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Zacour, N. P.; Hazard, H. W. (ed.) / The impact of the Crusades on Europe

VII: The Ottoman Turks and the Crusades, 1329-1451,   pp. 222-275 PDF (24.1 MB)

Page 262

with the Karamanids.119 But the most disturbing news for the Ottomans was
the campaign of Shährukh, son of Timur, in Anatolia, which gave rise
to great expectations throughout Christian Europe. Since 1416 Sh~hrukh (1405-1447)
had showed his determination to sustain the status quo established by Timur
in Anatolia and not let the Ottomans press and annex the Anatolian emirates,
those of the Karamanids and Jandarids in particular. The contemporary sources
attribute to him a grandiose plan to invade the Ottoman dominions in Anatolia
and Rumelia and return to Azerbaijan via Moldavia and Kaffa.'2° But in
1429, when he invaded eastern Anatolia, his immediate concern was to crush
the rising power of the Turcoman Karakoyunlu there, which threatened Timurid
rule in Azerbaijan. 
 The common danger brought the Ottomans and Mamluks much closer to each other.
Apart from the Timurid threat, the project of a Karamanid-Cypriote-Venetian
alliance was against the interests of the Mamluks, who had invaded Cyprus
in 1426 and made king Janus a vassal, while the Karamanids were considered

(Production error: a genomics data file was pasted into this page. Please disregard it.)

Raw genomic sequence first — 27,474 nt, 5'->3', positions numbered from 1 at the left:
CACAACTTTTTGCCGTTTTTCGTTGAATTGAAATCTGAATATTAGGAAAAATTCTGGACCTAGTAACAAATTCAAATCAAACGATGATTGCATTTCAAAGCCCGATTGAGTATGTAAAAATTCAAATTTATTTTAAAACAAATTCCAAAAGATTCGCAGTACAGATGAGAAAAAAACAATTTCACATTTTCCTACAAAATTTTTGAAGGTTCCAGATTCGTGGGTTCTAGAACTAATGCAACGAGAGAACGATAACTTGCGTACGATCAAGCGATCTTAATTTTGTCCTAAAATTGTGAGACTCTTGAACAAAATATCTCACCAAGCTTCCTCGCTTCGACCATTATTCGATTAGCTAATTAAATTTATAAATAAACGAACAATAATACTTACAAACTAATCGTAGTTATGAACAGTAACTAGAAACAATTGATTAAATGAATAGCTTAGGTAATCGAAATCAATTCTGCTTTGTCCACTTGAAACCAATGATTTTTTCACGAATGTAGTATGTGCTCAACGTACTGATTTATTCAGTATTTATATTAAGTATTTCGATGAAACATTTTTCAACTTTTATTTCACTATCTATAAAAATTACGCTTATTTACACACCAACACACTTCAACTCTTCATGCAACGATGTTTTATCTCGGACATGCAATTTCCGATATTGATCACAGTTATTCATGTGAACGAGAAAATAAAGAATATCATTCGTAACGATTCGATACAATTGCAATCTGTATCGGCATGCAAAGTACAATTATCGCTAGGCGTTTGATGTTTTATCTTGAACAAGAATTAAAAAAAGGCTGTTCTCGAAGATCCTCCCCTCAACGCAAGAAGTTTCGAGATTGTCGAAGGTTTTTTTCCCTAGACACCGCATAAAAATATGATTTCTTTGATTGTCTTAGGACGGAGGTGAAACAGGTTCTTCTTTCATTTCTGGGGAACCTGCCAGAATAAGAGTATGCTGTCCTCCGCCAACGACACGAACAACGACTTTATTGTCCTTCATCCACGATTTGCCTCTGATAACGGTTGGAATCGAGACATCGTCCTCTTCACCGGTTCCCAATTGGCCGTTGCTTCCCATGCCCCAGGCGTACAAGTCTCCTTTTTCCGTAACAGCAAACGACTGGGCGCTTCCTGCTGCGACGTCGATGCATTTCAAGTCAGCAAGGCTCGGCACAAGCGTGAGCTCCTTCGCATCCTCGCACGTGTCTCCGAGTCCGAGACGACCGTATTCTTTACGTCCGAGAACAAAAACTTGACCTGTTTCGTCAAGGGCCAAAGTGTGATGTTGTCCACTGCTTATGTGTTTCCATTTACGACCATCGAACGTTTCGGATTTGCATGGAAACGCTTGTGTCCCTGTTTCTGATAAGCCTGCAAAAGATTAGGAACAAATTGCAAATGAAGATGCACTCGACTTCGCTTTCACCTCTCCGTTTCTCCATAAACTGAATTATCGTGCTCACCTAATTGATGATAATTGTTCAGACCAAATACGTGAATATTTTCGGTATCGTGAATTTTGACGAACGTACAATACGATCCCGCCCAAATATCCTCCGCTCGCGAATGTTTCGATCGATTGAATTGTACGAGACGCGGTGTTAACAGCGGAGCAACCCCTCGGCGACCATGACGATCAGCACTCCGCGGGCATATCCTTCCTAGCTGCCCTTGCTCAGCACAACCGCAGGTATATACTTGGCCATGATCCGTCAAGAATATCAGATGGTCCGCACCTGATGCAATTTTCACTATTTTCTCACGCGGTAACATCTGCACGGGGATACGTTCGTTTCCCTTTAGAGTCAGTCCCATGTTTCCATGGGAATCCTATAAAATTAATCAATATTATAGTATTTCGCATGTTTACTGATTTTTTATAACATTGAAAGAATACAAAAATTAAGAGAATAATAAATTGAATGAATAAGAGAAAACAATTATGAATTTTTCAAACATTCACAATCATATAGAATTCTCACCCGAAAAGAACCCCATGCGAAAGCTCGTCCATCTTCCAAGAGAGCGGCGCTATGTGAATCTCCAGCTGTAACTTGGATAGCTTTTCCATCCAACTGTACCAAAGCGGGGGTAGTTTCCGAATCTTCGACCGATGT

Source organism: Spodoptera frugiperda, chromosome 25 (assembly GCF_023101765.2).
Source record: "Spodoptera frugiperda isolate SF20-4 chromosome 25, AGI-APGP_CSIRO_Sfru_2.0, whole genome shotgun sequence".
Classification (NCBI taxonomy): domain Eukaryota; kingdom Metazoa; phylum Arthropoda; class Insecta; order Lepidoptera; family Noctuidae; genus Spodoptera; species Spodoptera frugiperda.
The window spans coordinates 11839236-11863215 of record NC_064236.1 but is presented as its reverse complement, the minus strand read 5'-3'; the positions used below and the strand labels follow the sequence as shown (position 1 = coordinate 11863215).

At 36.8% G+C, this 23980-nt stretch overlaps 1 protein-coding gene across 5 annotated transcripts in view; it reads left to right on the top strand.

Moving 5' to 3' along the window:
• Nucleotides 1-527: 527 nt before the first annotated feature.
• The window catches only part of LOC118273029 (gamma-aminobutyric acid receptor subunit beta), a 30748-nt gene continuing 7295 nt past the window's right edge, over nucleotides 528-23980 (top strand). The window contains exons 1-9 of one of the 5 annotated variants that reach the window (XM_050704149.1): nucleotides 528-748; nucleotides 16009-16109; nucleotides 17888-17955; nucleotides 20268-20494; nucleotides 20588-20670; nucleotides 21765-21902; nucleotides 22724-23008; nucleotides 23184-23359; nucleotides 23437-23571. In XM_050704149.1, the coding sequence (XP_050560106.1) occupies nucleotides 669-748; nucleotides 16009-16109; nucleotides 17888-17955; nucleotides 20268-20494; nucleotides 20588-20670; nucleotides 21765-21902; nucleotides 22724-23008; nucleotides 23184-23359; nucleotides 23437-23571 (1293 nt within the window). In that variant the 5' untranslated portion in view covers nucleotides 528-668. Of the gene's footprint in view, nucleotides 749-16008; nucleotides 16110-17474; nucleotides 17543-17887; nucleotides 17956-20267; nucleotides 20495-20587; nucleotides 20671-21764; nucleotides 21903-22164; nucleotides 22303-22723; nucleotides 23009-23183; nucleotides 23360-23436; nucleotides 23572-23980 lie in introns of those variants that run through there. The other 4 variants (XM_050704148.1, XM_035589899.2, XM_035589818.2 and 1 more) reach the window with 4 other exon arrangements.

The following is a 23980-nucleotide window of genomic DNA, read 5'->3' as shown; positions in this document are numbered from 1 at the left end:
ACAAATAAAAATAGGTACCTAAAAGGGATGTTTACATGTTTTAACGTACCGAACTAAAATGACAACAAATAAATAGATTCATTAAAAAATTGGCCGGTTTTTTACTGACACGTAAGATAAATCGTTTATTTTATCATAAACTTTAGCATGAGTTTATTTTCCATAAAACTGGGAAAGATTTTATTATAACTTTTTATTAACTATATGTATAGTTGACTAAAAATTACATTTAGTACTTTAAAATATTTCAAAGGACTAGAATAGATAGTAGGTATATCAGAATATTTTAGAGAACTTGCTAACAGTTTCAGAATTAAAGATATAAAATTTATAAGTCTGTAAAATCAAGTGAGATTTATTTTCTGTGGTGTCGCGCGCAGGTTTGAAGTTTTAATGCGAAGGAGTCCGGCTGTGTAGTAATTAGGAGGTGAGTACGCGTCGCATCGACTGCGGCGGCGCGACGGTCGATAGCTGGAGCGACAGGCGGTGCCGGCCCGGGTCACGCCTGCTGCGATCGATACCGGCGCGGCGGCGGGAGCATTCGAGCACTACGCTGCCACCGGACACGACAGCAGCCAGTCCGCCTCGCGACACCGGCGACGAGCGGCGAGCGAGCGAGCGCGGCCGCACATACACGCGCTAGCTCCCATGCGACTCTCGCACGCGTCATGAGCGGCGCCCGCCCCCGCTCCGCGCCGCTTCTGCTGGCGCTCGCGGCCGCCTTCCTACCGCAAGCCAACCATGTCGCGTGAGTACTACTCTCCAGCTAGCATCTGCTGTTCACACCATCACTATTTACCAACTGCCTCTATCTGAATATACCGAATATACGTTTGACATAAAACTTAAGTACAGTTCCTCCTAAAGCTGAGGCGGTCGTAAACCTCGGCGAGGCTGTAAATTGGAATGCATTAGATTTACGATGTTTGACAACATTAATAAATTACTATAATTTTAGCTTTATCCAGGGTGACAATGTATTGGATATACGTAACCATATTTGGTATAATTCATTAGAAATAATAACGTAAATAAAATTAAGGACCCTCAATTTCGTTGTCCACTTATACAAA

to be under Mamluk protection. At any rate, this Mamluk-Ottoman rapprochement
would continue in the future, and turn against western Christendom, Rhodes
in particular, in the coming decades. 
 On March 29, 1429, Venice finally declared war against the Ottomans, whose
growing naval power and continual attacks on Euboea and other Venetian possessions
in the Aegean had become distressing. By early March a Turkish fleet had
appeared before Thessalonica.'21 The senate believed that the Ottomans had
decided to finish this dispute once and for all. 
 During the long struggle for Thessalonica, the Ottoman tactics consisted
of naval attacks on the Venetian possessions and merchant marine in the Aegean,122
while sustaining a long blockade which aimed to force the city to surrender
by ruining its trade and starving its inhabitants, a tactic successfully
used by the Ottomans against other cities with strong fortifications and
large populations since the fall of Bursa 
 119. lorga, Geschichte, I, 406; idem, Notes et extraits, I, 502; the senate's
decision is dated August 30, 1424. 
 120. FeridUn, op. cit., I, 152. 
 121. Iorga, Notes et extraits, I, 486—488; the Ottomans succeeded
in capturing two Venetian ships; the report is dated March 29, 1429. Venice,
at this time, attempted to use the false "Mustafa", pretender to the Ottoman
throne, in Thessalonica to cause defections in Murad's army; see ibid., I,
489—490, dated May 10, 1429. 
 122. The Ottoman attack on Euboea, Modon, and Coron in the spring of 1428
was particularly destructive, reminiscent of the raids of Umur Pasha in the
previous century; see Setton, The Papacy, II, 37. 

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